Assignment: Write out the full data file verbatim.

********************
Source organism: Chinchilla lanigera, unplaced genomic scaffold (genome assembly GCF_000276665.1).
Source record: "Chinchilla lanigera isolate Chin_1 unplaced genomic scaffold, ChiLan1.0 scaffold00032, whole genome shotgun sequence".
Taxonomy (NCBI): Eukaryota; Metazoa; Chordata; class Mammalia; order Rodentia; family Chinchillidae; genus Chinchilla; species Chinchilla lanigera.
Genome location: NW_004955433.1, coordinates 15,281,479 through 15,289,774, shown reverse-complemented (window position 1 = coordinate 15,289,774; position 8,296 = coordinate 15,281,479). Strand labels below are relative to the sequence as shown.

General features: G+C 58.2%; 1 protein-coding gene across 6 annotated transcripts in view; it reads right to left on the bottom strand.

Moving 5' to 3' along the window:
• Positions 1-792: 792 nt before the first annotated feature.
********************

Source organism: Chinchilla lanigera, unplaced genomic scaffold (genome assembly GCF_000276665.1).
Source record: "Chinchilla lanigera isolate Chin_1 unplaced genomic scaffold, ChiLan1.0 scaffold00032, whole genome shotgun sequence".
Taxonomy (NCBI): Eukaryota; Metazoa; Chordata; class Mammalia; order Rodentia; family Chinchillidae; genus Chinchilla; species Chinchilla lanigera.
Genome location: NW_004955433.1, coordinates 15,281,479 through 15,289,774, shown reverse-complemented (window position 1 = coordinate 15,289,774; position 8,296 = coordinate 15,281,479). Strand labels below are relative to the sequence as shown.

General features: G+C 58.2%; 1 protein-coding gene across 6 annotated transcripts in view; it reads right to left on the bottom strand.

Moving 5' to 3' along the window:
• Positions 1-792: 792 nt before the first annotated feature.